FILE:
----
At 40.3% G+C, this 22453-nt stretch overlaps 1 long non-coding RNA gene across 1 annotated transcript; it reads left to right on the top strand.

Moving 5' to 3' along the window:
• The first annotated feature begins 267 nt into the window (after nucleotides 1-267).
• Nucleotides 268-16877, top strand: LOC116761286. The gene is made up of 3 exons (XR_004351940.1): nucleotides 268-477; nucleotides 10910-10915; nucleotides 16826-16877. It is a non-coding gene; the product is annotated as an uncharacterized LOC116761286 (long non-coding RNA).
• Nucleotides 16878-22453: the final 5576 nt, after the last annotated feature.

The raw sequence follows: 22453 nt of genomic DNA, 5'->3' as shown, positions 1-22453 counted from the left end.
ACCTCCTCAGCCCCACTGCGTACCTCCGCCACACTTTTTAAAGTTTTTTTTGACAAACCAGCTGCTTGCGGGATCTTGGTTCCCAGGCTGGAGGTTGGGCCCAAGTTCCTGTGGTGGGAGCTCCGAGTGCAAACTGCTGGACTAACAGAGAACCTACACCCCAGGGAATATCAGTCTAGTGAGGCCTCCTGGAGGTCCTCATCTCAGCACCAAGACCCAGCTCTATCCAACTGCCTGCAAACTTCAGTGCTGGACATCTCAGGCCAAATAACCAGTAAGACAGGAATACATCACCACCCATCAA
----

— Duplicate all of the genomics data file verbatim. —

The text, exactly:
At 40.3% G+C, this 22453-nt stretch overlaps 1 long non-coding RNA gene across 1 annotated transcript; it reads left to right on the top strand.

Moving 5' to 3' along the window:
• The first annotated feature begins 267 nt into the window (after nucleotides 1-267).
• Nucleotides 268-16877, top strand: LOC116761286. The gene is made up of 3 exons (XR_004351940.1): nucleotides 268-477; nucleotides 10910-10915; nucleotides 16826-16877. It is a non-coding gene; the product is annotated as an uncharacterized LOC116761286 (long non-coding RNA).
• Nucleotides 16878-22453: the final 5576 nt, after the last annotated feature.

The raw sequence follows: 22453 nt of genomic DNA, 5'->3' as shown, positions 1-22453 counted from the left end.
ACCTCCTCAGCCCCACTGCGTACCTCCGCCACACTTTTTAAAGTTTTTTTTGACAAACCAGCTGCTTGCGGGATCTTGGTTCCCAGGCTGGAGGTTGGGCCCAAGTTCCTGTGGTGGGAGCTCCGAGTGCAAACTGCTGGACTAACAGAGAACCTACACCCCAGGGAATATCAGTCTAGTGAGGCCTCCTGGAGGTCCTCATCTCAGCACCAAGACCCAGCTCTATCCAACTGCCTGCAAACTTCAGTGCTGGACATCTCAGGCCAAATAACCAGTAAGACAGGAATACATCACCACCCATCAA